Described herein are methods, systems, and devices for enabling an ACR system to identify media content that includes onscreen display overlayed on, or embedded within, the media content. In one embodiment, a device can generate fingerprints using different frame formats. The device can be communicatively coupled to the electronic device, and the device can communicate the fingerprints to the ACR system. The ACR system can compare the fingerprints to other fingerprints to identify the media content being displayed The ACR system can use the different frame format to avoid the interference from the onscreen display in the media content. Using different frame formats for the fingerprints, as described in the embodiments herein, can avoid false positives when matching fingerprints. Using the different frame formats can also avoid missing actual matches when matching fingerprints.

FIG. 1 illustrates a system diagram of a content distribution network 100 according to one embodiment. In the content distribution network 100, a content provider 102 may broadcast a content feed to a local provider 106. The local provider 106 may include a headend 104 and an ACR fingerprinter server 105. The headend 104 of the local provider 106 can receive a content feed from the content provider 102. The headend 104 may generate a local content feed based on the received content feed. For example, the headend 104 may be a local affiliate broadcaster receiving a network channel with programming and advertisements from a national or global broadcaster. In one example, the headend 104 can be a source of a broadcast feed prior to the broadcast facility transmitting the broadcast feed. In another example, the headend 104 can be a distribution amplifier. The distribution amplifier can receive a source feed and it can create multiple outputs for different devices from the same source feed. The output feeds can be routed to various distribution outlets, such as for broadcast over the air (OTA), delivery to cable providers, delivery to satellite providers, and/or delivery to online streaming providers.

The headend 104 may communicate the local content feed to the ACR fingerprinter server 105, an over-the-air (OTA) broadcaster 108, and/or a multichannel video programming distributor (MVPD) 110. In one example, the ACR fingerprinter server 105 can be a device that is installed in a broadcast facility. The ACR fingerprinter server 105 can receive a feed from the headend 104. The ACR fingerprinter server 105 can fingerprint the feed and send the fingerprints to a cloud-based web service. In one embodiment, the ACR fingerprinter server 105 may be installed inside the broadcast facility in order to fingerprint a feed in advance of that feed being delivered to a display device, such as a television (TV).

The OTA broadcaster 108 and/or the MVPD 110 may communicate the local content feed to electronic devices 115. Some examples of the electronic devices 115 include electronic devices 118 and 120, a set top box 114 that streams media content to the electronic devices 118 and 120, as well as other devices 116 through which the user may stream the local content feed, e.g., wirelessly. In one example, the electronic devices 115 can include displays (such as liquid crystal displays or touchscreen displays) to display information.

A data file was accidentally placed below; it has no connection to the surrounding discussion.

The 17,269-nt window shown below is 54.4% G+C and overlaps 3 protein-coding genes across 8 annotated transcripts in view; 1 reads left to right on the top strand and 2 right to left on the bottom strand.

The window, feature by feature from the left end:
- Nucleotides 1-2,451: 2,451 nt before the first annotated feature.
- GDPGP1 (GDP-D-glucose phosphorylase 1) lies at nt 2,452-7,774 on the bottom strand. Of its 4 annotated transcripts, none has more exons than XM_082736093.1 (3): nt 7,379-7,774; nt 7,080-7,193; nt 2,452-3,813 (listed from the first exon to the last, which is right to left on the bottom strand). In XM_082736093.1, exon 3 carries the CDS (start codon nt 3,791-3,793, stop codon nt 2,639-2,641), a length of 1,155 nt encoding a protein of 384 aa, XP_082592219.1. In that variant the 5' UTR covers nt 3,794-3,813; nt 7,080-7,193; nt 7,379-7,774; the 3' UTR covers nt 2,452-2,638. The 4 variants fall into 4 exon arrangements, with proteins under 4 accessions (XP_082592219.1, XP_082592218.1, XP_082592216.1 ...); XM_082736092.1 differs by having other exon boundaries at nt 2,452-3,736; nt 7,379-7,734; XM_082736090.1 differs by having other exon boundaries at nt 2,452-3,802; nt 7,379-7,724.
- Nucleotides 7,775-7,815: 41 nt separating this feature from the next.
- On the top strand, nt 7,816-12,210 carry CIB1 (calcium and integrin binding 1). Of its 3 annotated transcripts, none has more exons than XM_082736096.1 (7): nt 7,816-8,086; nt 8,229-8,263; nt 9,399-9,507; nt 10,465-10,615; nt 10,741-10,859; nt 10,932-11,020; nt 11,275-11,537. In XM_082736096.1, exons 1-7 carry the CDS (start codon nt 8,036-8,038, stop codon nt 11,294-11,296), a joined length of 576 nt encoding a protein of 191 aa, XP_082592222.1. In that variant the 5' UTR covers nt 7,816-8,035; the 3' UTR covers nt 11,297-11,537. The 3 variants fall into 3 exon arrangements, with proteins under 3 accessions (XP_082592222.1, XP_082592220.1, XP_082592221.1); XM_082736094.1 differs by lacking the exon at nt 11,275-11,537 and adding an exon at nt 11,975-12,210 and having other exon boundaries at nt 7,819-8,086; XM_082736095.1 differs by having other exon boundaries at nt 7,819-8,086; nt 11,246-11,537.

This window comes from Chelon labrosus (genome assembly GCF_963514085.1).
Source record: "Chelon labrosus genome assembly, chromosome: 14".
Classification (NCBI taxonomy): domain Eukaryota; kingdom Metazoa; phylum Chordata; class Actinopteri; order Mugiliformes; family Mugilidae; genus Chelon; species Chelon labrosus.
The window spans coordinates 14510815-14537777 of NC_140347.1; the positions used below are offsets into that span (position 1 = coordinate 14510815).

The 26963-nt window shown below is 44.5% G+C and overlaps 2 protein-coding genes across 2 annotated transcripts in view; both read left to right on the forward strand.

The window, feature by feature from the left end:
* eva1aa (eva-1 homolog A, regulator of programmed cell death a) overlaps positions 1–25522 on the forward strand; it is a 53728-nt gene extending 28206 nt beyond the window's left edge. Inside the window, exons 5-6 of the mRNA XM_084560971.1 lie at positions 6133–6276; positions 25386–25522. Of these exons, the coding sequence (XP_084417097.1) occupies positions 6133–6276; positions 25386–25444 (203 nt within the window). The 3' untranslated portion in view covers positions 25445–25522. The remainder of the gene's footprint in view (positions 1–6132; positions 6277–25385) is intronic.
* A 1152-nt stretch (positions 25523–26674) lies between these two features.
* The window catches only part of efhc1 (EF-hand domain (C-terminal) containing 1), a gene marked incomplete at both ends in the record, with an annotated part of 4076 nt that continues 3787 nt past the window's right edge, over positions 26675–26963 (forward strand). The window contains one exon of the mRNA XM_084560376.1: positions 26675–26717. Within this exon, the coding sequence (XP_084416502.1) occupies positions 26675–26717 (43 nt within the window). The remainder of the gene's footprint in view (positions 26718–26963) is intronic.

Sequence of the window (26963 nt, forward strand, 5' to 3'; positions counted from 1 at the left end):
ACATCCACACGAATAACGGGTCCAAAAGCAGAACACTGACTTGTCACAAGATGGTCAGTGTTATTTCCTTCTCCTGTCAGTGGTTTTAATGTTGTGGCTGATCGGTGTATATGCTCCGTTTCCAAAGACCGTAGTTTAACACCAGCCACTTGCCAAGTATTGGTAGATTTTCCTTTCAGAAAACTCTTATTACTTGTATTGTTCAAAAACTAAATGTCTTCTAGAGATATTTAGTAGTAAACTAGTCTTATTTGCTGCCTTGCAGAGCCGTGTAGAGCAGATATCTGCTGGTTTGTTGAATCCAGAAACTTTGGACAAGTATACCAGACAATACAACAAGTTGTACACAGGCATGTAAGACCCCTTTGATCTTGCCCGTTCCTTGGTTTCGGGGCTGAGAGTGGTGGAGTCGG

In one example, the OTA broadcaster 108 may broadcast the local content feed using traditional local television channels or radio channels. In this example, the electronic devices 118 and 120 may include antennas (such as TV antennas or radio antennas) to receive the local content feed. In another example, the MVPD 110 (such as a cable broadcaster or a satellite broadcaster) may communicate the local content feed to a set top box 114. In this example, the set top box 114 may format the content feed for the electronic devices 118 and 120 and may communicate the formatted content feed to the electronic devices 118 and 120. The electronic devices 118 and 120 may include a display device, such as a television screen or a touch screen, to display the local content to a viewer.

Various components of the content distribution network 100 may be integrated or coupled to the electronic devices 118 and 120. For example, the electronic devices 118 and 120 can be smart televisions. In one example, the smart TV can include the antennas, the set top box 114 or an integrated ACR system, and the display device in a single unit. In another example, the smart TV can include a processing device and radio frequency (RF) circuitry. The processing device can execute an operating system (OS) and/or one or more applications, such as applications to access video-on-demand (VOD) content. The processing device can use an antenna of the radio frequency (RF) circuitry to communicate on a wireless local area network (WLAN). In one example, the processing device can use the RF circuitry to connect to the internet to access online interactive media or on-demand streaming media.